Wrongful Denial of Insurance Benefits results in significant Punitive Damage Award


In Baker v Blue Cross Life Insurance Co. of Canada, the Ontario Superior Court recently awarded a plaintiff $1,500,000 in punitive damages and $1,083,953.50 in a costs award, where an insurer wrongfully denied the plaintiff’s long-term disability coverage.

In this case, the Plaintiff suffered brain damage while exercising. Initially, Blue Cross Life Insurance provided coverage for long-term disability, but later terminated those benefits since it believed the Plaintiff did not meet the definition of “total disability” as defined by its policy. The case does not state what the definition of “total disability” was in this particular policy; however, it is common place for insurance policies of this nature to contain a broad definition that the person must not be capable of completing any of their job duties or the duties of any other job.

The Plaintiff alleged that Blue Cross Life Insurance wrongfully terminated her long-term disability benefits by relying on an overly technical interpretation of the criteria for “total disability.” The Jury agreed, and awarded the Plaintiff retroactive benefits in the sum of $220,604, punitive damages in an amount of $1,500,000, and aggravated damages in the sum of $40,000.

In the costs award (Baker v Blue Cross Life Insurance Co. of Canada, 2023 ONSC 1891), Justice Vella of the Ontario Superior Court of Justice determined that the wrongful denial of long-term disability benefits by an insurer constitutes a sufficient reason to justify elevated costs.

The Court reasoned that while insurers are entitled to challenge the eligibility of an insured person’s request for coverage, insurers must be mindful that they risk wrongfully denying coverage of an insured who is economically disadvantaged. In these cases, they deprive a person of the insurance policy to which they initially paid for. The Court stated as follows:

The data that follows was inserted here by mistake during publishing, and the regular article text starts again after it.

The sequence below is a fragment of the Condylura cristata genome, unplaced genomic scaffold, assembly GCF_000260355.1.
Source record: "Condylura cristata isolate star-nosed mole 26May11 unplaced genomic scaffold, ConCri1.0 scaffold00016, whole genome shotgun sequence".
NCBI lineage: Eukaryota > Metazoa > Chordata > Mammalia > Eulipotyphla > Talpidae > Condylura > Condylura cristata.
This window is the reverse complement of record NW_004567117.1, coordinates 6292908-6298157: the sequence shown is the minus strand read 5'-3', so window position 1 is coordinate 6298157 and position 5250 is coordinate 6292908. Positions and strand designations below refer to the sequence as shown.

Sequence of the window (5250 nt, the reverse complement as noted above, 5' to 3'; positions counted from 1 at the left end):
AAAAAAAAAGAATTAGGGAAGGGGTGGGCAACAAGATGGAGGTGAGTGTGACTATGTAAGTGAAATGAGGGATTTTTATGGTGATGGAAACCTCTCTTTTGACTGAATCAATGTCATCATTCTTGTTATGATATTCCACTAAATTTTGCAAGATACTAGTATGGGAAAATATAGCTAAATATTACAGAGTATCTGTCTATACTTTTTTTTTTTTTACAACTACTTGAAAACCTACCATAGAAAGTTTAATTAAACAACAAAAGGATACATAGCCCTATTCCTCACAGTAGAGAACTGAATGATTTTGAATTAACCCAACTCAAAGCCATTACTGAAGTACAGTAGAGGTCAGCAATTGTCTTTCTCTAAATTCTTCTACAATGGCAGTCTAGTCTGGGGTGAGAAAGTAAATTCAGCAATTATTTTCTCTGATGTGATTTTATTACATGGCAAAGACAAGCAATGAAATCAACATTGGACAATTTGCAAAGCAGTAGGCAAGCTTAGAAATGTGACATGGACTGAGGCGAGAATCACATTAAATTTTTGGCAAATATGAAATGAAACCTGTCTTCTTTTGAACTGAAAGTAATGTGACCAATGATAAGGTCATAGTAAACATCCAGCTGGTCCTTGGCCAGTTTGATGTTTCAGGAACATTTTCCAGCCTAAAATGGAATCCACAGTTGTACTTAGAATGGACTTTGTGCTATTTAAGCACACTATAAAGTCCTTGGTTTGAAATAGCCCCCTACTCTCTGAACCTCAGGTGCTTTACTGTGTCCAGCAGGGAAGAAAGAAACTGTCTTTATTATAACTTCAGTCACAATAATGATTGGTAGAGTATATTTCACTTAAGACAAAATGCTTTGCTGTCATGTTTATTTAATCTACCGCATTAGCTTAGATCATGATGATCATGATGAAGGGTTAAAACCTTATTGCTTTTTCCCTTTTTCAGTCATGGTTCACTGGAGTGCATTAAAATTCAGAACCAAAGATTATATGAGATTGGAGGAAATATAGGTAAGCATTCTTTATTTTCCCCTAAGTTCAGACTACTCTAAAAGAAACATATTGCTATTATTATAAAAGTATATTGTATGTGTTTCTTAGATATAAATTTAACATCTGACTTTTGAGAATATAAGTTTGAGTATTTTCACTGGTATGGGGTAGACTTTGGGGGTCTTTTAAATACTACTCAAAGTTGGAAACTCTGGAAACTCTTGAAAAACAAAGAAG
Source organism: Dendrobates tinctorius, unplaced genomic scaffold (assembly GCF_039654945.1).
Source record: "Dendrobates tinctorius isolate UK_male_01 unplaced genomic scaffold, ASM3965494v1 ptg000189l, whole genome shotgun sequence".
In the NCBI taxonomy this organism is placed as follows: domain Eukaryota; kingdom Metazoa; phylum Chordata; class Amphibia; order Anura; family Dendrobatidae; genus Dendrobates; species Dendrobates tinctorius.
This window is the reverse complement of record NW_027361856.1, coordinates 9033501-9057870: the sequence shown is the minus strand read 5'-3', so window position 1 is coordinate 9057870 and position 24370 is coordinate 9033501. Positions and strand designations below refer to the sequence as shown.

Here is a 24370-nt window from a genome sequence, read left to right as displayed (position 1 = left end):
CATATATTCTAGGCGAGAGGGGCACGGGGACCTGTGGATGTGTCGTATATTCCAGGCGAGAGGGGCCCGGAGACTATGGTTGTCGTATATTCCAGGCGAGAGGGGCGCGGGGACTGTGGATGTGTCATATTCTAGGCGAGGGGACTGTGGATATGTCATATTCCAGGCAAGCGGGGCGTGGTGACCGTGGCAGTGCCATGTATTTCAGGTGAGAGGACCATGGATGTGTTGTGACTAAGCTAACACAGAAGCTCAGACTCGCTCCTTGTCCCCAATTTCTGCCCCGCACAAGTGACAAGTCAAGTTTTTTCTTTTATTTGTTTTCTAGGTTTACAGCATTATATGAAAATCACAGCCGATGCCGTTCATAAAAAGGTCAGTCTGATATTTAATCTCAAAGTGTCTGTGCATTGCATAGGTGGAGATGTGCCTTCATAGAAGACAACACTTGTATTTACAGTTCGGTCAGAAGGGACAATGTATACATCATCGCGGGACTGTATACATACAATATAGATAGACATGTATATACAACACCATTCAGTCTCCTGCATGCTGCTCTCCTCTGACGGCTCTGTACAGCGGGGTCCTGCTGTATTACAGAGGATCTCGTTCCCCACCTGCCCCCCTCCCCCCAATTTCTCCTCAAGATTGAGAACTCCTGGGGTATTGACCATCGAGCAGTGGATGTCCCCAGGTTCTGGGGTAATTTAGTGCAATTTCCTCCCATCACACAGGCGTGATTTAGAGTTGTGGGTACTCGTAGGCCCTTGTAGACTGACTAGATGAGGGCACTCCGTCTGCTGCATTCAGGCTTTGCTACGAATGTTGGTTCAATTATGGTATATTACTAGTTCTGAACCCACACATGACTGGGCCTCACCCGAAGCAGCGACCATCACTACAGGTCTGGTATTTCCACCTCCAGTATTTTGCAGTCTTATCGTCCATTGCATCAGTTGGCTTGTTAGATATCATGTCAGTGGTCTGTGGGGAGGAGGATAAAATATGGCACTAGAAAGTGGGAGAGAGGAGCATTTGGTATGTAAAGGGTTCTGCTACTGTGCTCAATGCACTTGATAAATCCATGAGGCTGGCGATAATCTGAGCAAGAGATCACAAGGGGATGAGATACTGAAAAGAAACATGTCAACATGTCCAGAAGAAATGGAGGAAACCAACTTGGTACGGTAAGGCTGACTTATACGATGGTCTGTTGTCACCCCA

15  Insurers are entitled to challenge the eligibility of insureds to the requested insurance benefits in court. If their conduct in the course of litigation is reprehensible or outrageous or there are special circumstances, then the elevated scale of substantial indemnity may be warranted. Otherwise, the usual scale of costs of partial indemnity should follow the cause in the normal course (subject to a successful r. 49 offer).

16  However, insurers must bear the risk if they wrongfully deny coverage in long-term disability policies, forcing an insured, who is economically disadvantaged from challenging the insurer by reason of a wrongful denial of benefits, to pursue costly litigation that can take years to resolve. In the interim, economic hardship is likely to occur as the insured is unable to work and is deprived of the monthly income the insurance she purchased was supposed to provide.

As a result, the Court determined that in the case of long-term disability insurance cases, the insured must pursue litigation against their insurer to obtain the contractual monthly benefits they purchased under the long-term disability insurance policy. In these cases, it would not be fair to “erode” an insured’s fixed monthly income replacement benefit by paying its own legal fees.

The Court determined:

19  I am therefore exercising my discretion under s. 131 of the Courts of Justice Act to award full indemnity costs. I find that the wrongful denial of long-term disability benefits by an insurer, given the unique character of long-term disability insurance policies, constitutes special circumstances justifying this elevated award. By so doing, I am not commenting on the propriety of extending this rationale to other types of insurance contracts as those circumstances were not before me.

Ultimately, the Court awarded costs on a full indemnity basis in an amount of $960,000, inclusive of taxes and disbursements in an amount of $123,453.50.

This case should serve as a cautious reminder that insurers should not rely on overly technical interpretations of their disability policies, as any wrongful denial of coverage may result in a momentous punitive damage award.

This post is meant to provide information only and is not intended to provide legal advice. Although every effort has been made to provide current and accurate information, changes to the law may cause the information in this post to be outdated.


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